How to Stay Climate Positive


Lately, I have been feeling overwhelmed by the state of the planet and tired of fighting what seems like a losing battle. I sometimes think that however I live my life or whatever I say or do will not make any difference especially against the backdrop of global corporate and state-sanctioned destruction of the environment. I often feel like a modern day Cassandra or the weirdo on the street wearing the sandwich board saying ‘The End of the World is Nigh’ who everyone avoids, as so many people don’t seem to care or want to know. It feels like there is very little good news right now with the devastating effects of climate change becoming evident through the global summer heatwaves, the vastness of the plastic pollution problem, the recent shocking IPCC report, and so on.

I do put some of this eco-exhaustion down to the fact that I am more informed now than I have ever been. I am consuming news and opinion via news apps and social media several times a day and the more I read the more despondent I become. It seems I am not alone though, that the depressing and frightening messages and information overload that we are bombarded with is now creating ‘apocalypse fatigue’ amongst many people.

“If governments or policymakers repeat the same message too often, people just tune out after a while.”[i]

This is sometimes compounded for me with the environmental and ethical minefield that is everyday life. Is it better to buy local produce or organic food?[ii] Is switching to an electric car a green option if you are selling your old one that will still be polluting the planet? Deciding what to do for the best takes so much effort and is hard work.[iii] So how do we continue fighting the good fight, and engage others in it too?

Turning away from some of the news media’s negative reporting could help counteract this problem. It’s not a case of ignoring the threat of catastrophe but oversaturation of it in our information filled world makes us feel helpless. Actively seeking out positive, constructive messaging or at the very least filtering the information we take in can give us hope that we can still do something and that we still have some control.

“This fear, this guilt we know from psychology is not conducive to engagement, it’s rather the opposite.”[iv]

If you seek out these alternative narratives you can find that, as opposed to the scaremongering in the media, positive change is happening. Although the US did pull out of the Paris Climate Agreement, over half of their population lives in areas that are committed to those goals. Alongside this, renewable energy is going from strength to strength with many countries seeing less reliance on fossil fuels all the time. Trillions of dollars are also being divested every year to add to this booming industry.[v] And what’s more, grass roots activism is become more prevalent now, with people finding their voices on wide range of issues. This has a real potential to change the world as people stand up for what they believe, when they now know that corporates and governments will not do it for them.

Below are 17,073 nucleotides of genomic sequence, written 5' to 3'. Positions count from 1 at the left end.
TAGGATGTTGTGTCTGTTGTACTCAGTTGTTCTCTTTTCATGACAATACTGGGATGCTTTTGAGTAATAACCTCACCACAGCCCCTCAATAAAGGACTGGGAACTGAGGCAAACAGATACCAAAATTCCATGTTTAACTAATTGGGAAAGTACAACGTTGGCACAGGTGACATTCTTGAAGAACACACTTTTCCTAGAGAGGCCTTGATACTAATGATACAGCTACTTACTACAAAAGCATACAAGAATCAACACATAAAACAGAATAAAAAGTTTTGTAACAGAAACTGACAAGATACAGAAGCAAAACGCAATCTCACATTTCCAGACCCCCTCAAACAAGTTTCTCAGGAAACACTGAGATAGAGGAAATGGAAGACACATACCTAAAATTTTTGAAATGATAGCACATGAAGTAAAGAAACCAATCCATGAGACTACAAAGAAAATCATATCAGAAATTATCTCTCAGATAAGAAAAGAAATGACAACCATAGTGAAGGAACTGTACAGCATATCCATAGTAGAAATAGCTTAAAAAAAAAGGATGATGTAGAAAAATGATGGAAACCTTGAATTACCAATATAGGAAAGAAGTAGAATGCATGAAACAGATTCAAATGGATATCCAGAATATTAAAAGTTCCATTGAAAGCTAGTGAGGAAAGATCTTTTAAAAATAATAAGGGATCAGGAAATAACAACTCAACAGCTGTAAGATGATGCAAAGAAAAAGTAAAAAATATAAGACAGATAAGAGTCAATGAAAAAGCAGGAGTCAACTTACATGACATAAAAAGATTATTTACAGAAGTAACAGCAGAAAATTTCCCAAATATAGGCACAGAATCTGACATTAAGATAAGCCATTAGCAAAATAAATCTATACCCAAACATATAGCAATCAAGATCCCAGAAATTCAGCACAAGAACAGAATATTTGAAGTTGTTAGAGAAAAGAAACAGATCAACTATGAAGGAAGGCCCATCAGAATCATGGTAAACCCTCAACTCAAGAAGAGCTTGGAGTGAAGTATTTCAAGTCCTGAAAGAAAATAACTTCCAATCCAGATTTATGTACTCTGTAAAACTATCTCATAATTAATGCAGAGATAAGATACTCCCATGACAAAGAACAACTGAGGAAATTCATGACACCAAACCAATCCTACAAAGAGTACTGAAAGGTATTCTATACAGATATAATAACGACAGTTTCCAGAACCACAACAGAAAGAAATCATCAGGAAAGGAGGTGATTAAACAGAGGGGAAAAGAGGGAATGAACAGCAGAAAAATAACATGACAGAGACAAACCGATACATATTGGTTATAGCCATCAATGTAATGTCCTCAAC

“One key factor in keeping people enthused in the fight against climate change will be local, collective action…in a group of like-minded people they have the support, accountability, peer pressure and the shared experience of others to help make the change”[vi]

Community projects like 10:10 Climate Action turn local into a force for bigger changes. They also gather these stories of hope to inspire others and maintain momentum in the movement. [vii]. Joining others in such projects is a great way to feel part of something bigger and not so alone in our struggles.

“We need to change the way we talk about climate change.”[viii]

An effective way to approach other people’s disconnection or lack of involvement with environmental problems is changing how we frame such issues. Talking to parents about the effects of pollution on their children’s health or to businesses about energy security makes the problems relevant to them.  It’s then not just about polar bears on the other side of the world, but real and tangible.

Another way to overcome the psychological barriers to real environmental change is using the power of our own social networks. This is where our small, individual actions do actually count. Behavioural science has proved that knowing what others around us are doing greatly influences us. When environmental actions or messages come from people inside our social networks, rather than scientists or politicians, they have a much more powerful effect.

“The ripple effect from person to person doing visible, positive social acts becomes central”.[ix]

Utilising this could move many people from apathy to action. Using tools like the carbon footprint calculator and sharing your results with friends, family and social media followers may spur others to make their own changes. If you want to measure your footprint try it here:

“Inspiration rather than guilt, then, is the most effective antidote to eco-fatigue.”[x]

I hope then that through my blog, the Boy Wonder brand and it’s social media presence and also the way I live my life, I can inspire others to live a greener, more ethical lifestyle. Maybe you can too?   

How to stay climate positive

And lastly, the best reason to stay positive is…“because hope beats fear[xi]

#climateoptimist #ecofatigue #carbonfootprint
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